“In order to sustain its rapid development, China needs a lot of water. It can only build as many cities as it can supply with clean water. And the country’s water supply is precariously limited: The Middle Kingdom is home to 20 percent of world’s population, but just 7 percent of its available freshwater resources. Rapid urbanization is quickly increasing demand for fresh water, while climate change threatens to further reduce availability.
Wang Rusong, an expert in urban ecosystems at the Chinese Academy of Sciences and an environmental advisor to Beijing’s mayor, told me when I visited his offices in May that China’s most worrisome environmental challenge is not what it has too much of — pollution, sewage, carbon emissions, etc. — but what it doesn’t have enough of: “The limiting factor in Beijing’s development is water,” he said. And Beijing is hardly alone.”
Philip, My thousand year comment was made up. I'll read your comment later when I get a chance. I'm pretty sure there is a lot more coal than oil, though. Like oil it is spotty in its distribution.
Of course there is always methane from the bottom of the sea.
Frank, I may be missing something, but how does his having some pubs make my characterization either unfair or lazy? Especially the lazy part, I'm not getting? Just curious.
idunno@7: A 40% increase is about halfway, logarithmically speaking (and that's how climate sensitivity works), to a doubling. So a rise of 0.85C so far implies a lower bound of 1.7 on the climate sensitivity. It probably is higher, because we haven't had (and likely won't have) time to come to an equilibrium at this level. But you are correct that a sensitivity as low as 1.5 is pretty much ruled out.
Where'd you get the sea level map? That looks much worse than the popular one from NatGeo a few months ago...http://thinkprogress.org/climate/2013/11/10/2908741/national-geographic…
Eric, yeah, you'd have to add some decades to reach equilibirum.
I made the sea level map. It does look worse than National Geo's because they made the assumption that a given rise of sea level would cause the sea to move the corresponding topographic line above sea level. That would apply in very few places,such as the coasts of Maine and the Maritimes, where the shore is hard rock. In places like the Gulf Coast and Florida, the sea would rapidly transgress across the landscape via erosion. To make it simple, since most of the coast would erode like this, I simply rounded up the number to the next highest unit in the available topo data that I had. Can't remember the exact amount but it was several feet. Generally speaking the strandline along the ocean is backed with a sea cliff of from a few feet to several feet high, so this seemed reasonable.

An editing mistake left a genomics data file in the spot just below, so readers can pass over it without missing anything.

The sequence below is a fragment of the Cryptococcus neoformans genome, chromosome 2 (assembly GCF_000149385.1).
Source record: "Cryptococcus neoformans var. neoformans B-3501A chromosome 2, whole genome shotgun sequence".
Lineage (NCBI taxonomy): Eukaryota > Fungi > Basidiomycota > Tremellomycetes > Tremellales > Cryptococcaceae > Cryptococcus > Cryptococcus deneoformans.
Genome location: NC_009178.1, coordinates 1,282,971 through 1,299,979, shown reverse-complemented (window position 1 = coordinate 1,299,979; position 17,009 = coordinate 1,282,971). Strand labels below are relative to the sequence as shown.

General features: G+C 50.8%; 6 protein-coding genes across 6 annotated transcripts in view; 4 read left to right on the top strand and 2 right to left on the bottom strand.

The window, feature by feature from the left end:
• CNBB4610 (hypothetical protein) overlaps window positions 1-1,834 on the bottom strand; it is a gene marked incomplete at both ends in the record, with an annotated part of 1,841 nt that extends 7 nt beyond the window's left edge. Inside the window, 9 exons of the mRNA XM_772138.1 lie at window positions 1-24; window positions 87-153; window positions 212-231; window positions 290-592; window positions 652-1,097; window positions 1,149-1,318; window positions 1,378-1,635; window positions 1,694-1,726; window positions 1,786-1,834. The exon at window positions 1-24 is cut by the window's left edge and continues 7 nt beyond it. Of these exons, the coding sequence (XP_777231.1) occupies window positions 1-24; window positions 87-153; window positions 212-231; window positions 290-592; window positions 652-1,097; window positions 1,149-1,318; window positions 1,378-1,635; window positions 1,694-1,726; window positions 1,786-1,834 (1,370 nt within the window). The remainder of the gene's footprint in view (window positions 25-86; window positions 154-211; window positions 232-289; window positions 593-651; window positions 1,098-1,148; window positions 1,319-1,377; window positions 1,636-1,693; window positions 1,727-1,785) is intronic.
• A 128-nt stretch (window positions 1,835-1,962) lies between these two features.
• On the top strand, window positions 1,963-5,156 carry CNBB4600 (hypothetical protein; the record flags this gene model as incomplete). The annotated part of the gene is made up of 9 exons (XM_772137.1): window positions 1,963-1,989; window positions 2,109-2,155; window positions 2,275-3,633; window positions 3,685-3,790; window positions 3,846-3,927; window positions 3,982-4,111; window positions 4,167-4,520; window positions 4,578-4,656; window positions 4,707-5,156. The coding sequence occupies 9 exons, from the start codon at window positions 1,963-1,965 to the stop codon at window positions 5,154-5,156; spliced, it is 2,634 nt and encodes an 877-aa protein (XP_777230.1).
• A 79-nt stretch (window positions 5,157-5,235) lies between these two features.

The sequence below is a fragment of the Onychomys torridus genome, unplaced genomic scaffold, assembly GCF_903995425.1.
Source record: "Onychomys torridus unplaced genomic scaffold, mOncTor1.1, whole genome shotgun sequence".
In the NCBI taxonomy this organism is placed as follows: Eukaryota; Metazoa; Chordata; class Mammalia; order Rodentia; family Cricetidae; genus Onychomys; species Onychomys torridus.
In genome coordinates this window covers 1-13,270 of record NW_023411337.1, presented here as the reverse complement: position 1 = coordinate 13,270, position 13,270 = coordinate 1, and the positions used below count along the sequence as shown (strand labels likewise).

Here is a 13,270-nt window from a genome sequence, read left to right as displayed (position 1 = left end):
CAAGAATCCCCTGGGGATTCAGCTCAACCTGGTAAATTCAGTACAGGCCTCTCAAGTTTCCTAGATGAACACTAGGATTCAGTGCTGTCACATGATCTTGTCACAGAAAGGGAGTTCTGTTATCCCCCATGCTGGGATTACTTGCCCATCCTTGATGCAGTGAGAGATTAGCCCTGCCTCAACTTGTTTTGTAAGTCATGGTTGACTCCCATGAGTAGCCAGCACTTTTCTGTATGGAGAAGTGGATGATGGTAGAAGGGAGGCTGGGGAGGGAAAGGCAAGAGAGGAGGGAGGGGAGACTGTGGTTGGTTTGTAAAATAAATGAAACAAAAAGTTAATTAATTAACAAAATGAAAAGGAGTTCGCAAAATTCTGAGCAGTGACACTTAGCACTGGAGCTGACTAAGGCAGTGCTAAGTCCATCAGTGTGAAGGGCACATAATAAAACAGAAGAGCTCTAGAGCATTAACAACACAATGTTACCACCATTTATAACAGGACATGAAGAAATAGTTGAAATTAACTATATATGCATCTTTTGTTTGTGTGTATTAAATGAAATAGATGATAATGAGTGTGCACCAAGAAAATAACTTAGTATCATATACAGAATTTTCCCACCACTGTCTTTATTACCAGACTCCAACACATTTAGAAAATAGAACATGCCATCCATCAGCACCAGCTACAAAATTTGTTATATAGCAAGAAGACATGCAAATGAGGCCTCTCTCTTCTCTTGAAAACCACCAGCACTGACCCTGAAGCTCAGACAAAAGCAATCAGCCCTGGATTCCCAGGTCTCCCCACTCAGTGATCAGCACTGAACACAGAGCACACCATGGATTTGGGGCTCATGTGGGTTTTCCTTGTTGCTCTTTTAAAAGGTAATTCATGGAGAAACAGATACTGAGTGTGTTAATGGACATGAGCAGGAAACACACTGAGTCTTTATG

Any method of estimating this from large scale topographic data is going to be a very rough approximation. You would actually need to compile a lot of information and do numerous local surveys to get a really good estimate.
Here's my post on it:
Notice the graphic on top as well, which is by NOAA.
I don't know why I continue to frustrate myself by reading articles like this...it's like a train wreck and I just can't look away. Not that I dislike or disagree with the information...it is all very pertinent but it seems no one ever listens and we never seem to learn. We continue to talk in circles and no one ever comes up with a solution. That's because we keep waiting for "big brother" to solve it for us when to me ( and really I'm no one special, not a fancy scientist, or head of some research group. I'm just regular Joe Schmo trying to do the best I can) the answer is clear. So simple really that everyone looks right past it. WE...you, me, your Neighbour the guy down the street that let's his dog shit on your lawn, we are all responsible. Humans seem to have forgotten that we are part of this world and need to live in balance with it, not try to control it and certainly not waste what we've been given. Over consumption is going to be the death of us all. Over consumption of everything...we're like locusts eating everything in our path and blaming everything, anything else we can think of except for the real culprit...You and me. Change starts with each one of us, everyday, and the choices we make. Don't we teach our children to "make good choices" well let's start by making good choices. Stop over comsuption. Stop over eating, stop burning so much fossil fuels, stop buying clothes you don't need, stop buying the latest, greatest new toy every 6 months. We think we have no control it we do we just need to exercise it. Stop spending your hard earned money on stuff you don't need. Gas prices too high...stop buying it. There is always another way...so don't tell me you can't live without all of life's modern conviences because you can...you just have to decide that you love yourself, your children and your grandchildren more than all that needless stuff and to not want to leave the legacy of a crippled world that has spun of its rockers.
"Frank, I may be missing something, but how does his having some pubs make my characterization either unfair or lazy? Especially the lazy part, I’m not getting? Just curious."
Well, people are always criticising denialists for not making their arguments in the literature. And that's mostly true but not of this guy. Given that he has actually done the hard yakka to get something into a journal, it seems unfair to me to then turn around and say "oh, you did that? Well you're a denialist so we weren't going to listen anyway".
Another reason I think it's unfair is that as far as I am aware this guy has been polite, not that this should really matter but it should help. There is of course the by now routine assumption of bad faith in this new document ( the IPCC cannot just disagree, they have to have "hid" something) but it is not just some full bore denialist going "Algore is fat LOL".